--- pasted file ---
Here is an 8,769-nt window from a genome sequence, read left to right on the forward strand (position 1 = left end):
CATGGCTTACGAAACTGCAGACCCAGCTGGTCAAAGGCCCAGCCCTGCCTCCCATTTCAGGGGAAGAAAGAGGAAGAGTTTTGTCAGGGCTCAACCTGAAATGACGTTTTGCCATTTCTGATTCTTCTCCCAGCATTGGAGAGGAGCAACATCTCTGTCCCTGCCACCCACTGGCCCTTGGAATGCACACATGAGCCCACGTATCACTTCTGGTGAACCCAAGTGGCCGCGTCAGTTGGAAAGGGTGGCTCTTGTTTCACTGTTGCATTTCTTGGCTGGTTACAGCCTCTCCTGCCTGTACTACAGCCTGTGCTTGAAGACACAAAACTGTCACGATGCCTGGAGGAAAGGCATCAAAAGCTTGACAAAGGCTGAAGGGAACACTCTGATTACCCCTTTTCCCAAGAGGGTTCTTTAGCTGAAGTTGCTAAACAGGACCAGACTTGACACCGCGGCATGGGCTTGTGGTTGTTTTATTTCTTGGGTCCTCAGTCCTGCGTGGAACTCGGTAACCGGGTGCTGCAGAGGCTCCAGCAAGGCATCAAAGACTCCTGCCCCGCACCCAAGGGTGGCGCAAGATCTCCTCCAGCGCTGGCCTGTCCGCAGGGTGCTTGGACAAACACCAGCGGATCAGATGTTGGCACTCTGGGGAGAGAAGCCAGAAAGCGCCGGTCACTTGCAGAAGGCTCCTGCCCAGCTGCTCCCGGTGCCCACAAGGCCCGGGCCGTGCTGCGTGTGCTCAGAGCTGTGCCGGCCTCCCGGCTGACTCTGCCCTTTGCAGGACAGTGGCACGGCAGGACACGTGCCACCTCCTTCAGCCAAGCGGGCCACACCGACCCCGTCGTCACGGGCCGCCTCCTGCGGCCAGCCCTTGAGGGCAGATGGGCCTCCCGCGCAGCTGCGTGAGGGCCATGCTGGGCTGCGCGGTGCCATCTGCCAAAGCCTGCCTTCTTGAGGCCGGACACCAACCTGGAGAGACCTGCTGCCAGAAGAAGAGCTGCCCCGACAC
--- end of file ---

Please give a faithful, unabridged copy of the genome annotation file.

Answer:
Here is an 8,769-nt window from a genome sequence, read left to right on the forward strand (position 1 = left end):
CATGGCTTACGAAACTGCAGACCCAGCTGGTCAAAGGCCCAGCCCTGCCTCCCATTTCAGGGGAAGAAAGAGGAAGAGTTTTGTCAGGGCTCAACCTGAAATGACGTTTTGCCATTTCTGATTCTTCTCCCAGCATTGGAGAGGAGCAACATCTCTGTCCCTGCCACCCACTGGCCCTTGGAATGCACACATGAGCCCACGTATCACTTCTGGTGAACCCAAGTGGCCGCGTCAGTTGGAAAGGGTGGCTCTTGTTTCACTGTTGCATTTCTTGGCTGGTTACAGCCTCTCCTGCCTGTACTACAGCCTGTGCTTGAAGACACAAAACTGTCACGATGCCTGGAGGAAAGGCATCAAAAGCTTGACAAAGGCTGAAGGGAACACTCTGATTACCCCTTTTCCCAAGAGGGTTCTTTAGCTGAAGTTGCTAAACAGGACCAGACTTGACACCGCGGCATGGGCTTGTGGTTGTTTTATTTCTTGGGTCCTCAGTCCTGCGTGGAACTCGGTAACCGGGTGCTGCAGAGGCTCCAGCAAGGCATCAAAGACTCCTGCCCCGCACCCAAGGGTGGCGCAAGATCTCCTCCAGCGCTGGCCTGTCCGCAGGGTGCTTGGACAAACACCAGCGGATCAGATGTTGGCACTCTGGGGAGAGAAGCCAGAAAGCGCCGGTCACTTGCAGAAGGCTCCTGCCCAGCTGCTCCCGGTGCCCACAAGGCCCGGGCCGTGCTGCGTGTGCTCAGAGCTGTGCCGGCCTCCCGGCTGACTCTGCCCTTTGCAGGACAGTGGCACGGCAGGACACGTGCCACCTCCTTCAGCCAAGCGGGCCACACCGACCCCGTCGTCACGGGCCGCCTCCTGCGGCCAGCCCTTGAGGGCAGATGGGCCTCCCGCGCAGCTGCGTGAGGGCCATGCTGGGCTGCGCGGTGCCATCTGCCAAAGCCTGCCTTCTTGAGGCCGGACACCAACCTGGAGAGACCTGCTGCCAGAAGAAGAGCTGCCCCGACAC